If you’ve decided that you’re finished having children, the idea of taking a birth control pill every day might sound like just another item on a long list of things to remember. But there’s good news: there are other (low-maintenance) ways to protect yourself against unintended pregnancy.
Although most methods of contraception are intended for temporary use—like a hormonal pill, hormonal patch or a condom—there are options that can offer long-term protection.
Options for long-term reversible birth control
For women who are interested in continuing to grow their family—but who wish to delay pregnancy for a while—there are birth control options that can provide long-term protection.
“It can be difficult to keep up with daily or monthly birth control maintenance, like the hormonal pill or patch. There are many women who are looking for an option that will prevent pregnancy for a few years as they or they and their partner decide whether or not to expand their family,” says Kathrine Lupo, MD, OB/GYN at Riddle Hospital, part of Main Line Health.
One such option is intrauterine devices, or IUDs, which have gained popularity in recent years for their reputation as an effective long-term, reliable and reversible birth control option.
There are two types of IUDs available for women: a copper IUD and a hormonal IUD. While both affect the way that sperm move to prevent pregnancy, a hormonal IUD also alters the endometrium, and is FDA-approved for heavy menstrual bleeding. And—while both methods are 99 percent effective in preventing pregnancy—a copper IUD can remain in place up to 10 years, while a hormonal IUD offers up to five years of contraception.
A third option, called a subdermal implant, is placed in the upper arm. It offers three years of contraception with a very low failure rate.
Options for permanent birth control
Permanent, non-reversible birth control may be right for you if you’ve decided that you’re finished growing your family. Although the options for permanent birth control are limited, they do allow women the freedom to have sex while substantially decreasing the the risk of an unwanted or unplanned pregnancy.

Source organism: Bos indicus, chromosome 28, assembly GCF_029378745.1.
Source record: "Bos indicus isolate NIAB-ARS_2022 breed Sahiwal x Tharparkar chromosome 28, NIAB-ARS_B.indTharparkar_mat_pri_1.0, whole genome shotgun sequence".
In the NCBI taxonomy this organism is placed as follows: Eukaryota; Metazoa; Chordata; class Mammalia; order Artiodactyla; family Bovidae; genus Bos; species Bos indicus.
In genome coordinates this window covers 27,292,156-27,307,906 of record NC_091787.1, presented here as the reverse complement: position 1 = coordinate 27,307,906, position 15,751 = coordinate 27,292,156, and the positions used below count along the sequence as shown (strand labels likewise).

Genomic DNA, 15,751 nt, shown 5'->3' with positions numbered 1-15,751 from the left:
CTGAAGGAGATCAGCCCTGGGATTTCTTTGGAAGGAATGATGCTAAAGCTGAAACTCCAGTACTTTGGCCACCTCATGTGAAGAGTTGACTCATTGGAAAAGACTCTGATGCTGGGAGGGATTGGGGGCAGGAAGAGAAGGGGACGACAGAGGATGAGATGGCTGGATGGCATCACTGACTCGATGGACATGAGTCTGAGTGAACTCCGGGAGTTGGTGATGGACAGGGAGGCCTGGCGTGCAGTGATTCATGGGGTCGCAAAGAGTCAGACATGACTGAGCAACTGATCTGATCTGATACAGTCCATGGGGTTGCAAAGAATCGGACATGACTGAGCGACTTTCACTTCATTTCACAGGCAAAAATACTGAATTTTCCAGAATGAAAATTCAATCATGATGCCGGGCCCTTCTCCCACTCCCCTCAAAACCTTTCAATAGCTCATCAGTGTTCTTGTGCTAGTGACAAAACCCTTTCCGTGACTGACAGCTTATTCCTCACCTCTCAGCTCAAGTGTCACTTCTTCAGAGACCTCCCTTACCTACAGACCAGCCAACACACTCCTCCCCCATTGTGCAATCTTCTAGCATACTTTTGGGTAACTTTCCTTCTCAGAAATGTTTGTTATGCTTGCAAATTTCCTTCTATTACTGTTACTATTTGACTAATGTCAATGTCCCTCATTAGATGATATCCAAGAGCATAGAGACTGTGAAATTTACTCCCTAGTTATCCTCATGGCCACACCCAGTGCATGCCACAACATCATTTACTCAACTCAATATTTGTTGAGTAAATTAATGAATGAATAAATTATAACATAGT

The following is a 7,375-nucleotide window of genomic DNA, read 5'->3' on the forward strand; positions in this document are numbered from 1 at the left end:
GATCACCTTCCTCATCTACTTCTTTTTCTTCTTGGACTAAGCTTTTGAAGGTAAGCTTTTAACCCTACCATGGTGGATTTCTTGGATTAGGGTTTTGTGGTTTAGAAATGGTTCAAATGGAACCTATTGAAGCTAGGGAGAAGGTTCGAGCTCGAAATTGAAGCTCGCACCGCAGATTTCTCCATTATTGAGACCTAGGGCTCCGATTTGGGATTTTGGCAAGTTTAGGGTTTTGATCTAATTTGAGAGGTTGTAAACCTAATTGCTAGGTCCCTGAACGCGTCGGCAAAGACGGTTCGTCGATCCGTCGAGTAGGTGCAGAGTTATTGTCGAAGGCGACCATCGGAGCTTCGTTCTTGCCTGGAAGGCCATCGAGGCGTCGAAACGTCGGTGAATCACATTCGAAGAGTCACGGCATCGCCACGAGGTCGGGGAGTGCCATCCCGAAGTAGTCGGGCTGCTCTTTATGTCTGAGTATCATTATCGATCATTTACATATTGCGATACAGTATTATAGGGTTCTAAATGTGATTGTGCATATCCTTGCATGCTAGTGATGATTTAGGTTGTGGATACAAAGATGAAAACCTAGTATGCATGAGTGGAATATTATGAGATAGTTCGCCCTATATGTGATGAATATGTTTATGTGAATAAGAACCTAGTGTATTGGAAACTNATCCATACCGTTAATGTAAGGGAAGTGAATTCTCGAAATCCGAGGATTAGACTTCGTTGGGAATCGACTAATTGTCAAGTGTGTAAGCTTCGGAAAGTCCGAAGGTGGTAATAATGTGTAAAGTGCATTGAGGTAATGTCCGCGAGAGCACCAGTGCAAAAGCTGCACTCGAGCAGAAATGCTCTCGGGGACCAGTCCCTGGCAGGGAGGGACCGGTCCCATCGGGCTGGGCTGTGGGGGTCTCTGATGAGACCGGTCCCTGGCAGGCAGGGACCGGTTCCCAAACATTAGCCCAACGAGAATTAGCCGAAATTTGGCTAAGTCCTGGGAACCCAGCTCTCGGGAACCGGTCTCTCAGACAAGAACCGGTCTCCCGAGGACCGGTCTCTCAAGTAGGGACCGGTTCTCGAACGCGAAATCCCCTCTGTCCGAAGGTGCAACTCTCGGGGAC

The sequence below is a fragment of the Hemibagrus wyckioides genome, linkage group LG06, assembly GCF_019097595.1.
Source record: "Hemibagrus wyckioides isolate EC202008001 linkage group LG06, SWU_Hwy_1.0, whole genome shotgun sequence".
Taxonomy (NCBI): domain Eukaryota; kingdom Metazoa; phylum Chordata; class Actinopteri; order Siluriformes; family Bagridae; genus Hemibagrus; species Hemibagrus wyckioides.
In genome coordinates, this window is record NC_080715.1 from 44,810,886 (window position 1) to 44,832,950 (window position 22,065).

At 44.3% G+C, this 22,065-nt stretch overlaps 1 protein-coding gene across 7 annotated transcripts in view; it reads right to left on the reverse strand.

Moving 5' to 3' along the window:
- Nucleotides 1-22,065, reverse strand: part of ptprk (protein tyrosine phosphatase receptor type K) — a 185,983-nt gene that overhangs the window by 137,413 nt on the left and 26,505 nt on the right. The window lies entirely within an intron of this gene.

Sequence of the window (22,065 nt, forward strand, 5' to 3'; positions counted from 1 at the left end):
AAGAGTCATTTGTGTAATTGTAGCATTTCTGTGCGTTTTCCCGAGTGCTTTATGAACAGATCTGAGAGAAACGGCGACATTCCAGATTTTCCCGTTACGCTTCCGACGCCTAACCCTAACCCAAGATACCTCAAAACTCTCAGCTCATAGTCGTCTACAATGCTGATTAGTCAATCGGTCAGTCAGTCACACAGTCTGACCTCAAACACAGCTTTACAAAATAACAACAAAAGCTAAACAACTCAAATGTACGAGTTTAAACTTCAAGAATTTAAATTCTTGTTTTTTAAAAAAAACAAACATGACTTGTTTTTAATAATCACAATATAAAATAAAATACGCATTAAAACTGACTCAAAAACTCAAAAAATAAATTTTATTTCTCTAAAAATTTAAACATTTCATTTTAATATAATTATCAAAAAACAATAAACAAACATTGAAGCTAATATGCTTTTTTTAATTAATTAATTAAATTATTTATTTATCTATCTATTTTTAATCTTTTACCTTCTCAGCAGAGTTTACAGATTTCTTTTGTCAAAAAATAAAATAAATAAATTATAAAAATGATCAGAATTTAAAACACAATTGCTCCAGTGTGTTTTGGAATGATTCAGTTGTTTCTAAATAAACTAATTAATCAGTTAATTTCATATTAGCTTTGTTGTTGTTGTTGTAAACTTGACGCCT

The most common method of permanent birth control is sterilization, more commonly referred to as a vasectomy (for men) or tubal ligation (for women). While a tubal ligation is immediately effective, a vasectomy does require about three months for a man’s sperm count to drop to zero. In the meantime, alternative forms of temporary birth control, like condoms, should be used.
While both options are outpatient procedures that don’t require an overnight stay, they do involve small incisions and a general anesthetic. However, a non-surgical alternative is available via the Essure birth control implant.
Essure works by creating a barrier against pregnancy. The implant has two small, soft, flexible metal and fiber coils that are inserted through the vagina and placed in the fallopian tubes. Within three months, scar tissue forms around the coils and blocks the fallopian tubes to prevent egg fertilization. Like a vasectomy, the Essure implant also requires a three-month waiting period to ensure it is effective.
Is Essure safe?
Essure is a FDA-approved but, in recent years, many women have come forward to share their experience with the implant, citing pelvic pain, cramping, nausea, dizziness and—in some cases—an unintended pregnancy. With reports like this, many women are left questioning the implant’s safety and effectiveness.
Like all forms of birth control or sterilization, Essure does have uncomfortable side effects and risks. However, it is 99 percent effective and remains a viable sterilization option for women. But—not all women. Post-marketing studies are currently underway to determine the safety of Essure.
If you are experiencing pain as a result of the Essure implant, you can opt to have it removed, but it is not a reversible birth control option.
“It’s important to talk to your OB/GYN before choosing any birth control method or sterilization option. Working with your doctor to determine the right contraceptive option for you can help prevent unwanted side effects and complications,” says Dr. Lupo.
Finding the right option for you
If you’re trying to determine which method of contraception is right for you, make an appointment with your physician.
Main Line Health’s gynecologists provide expertise in a wide range of services, from adolescence through the post-menopausal period. Visit our website to learn more about our women’s health services.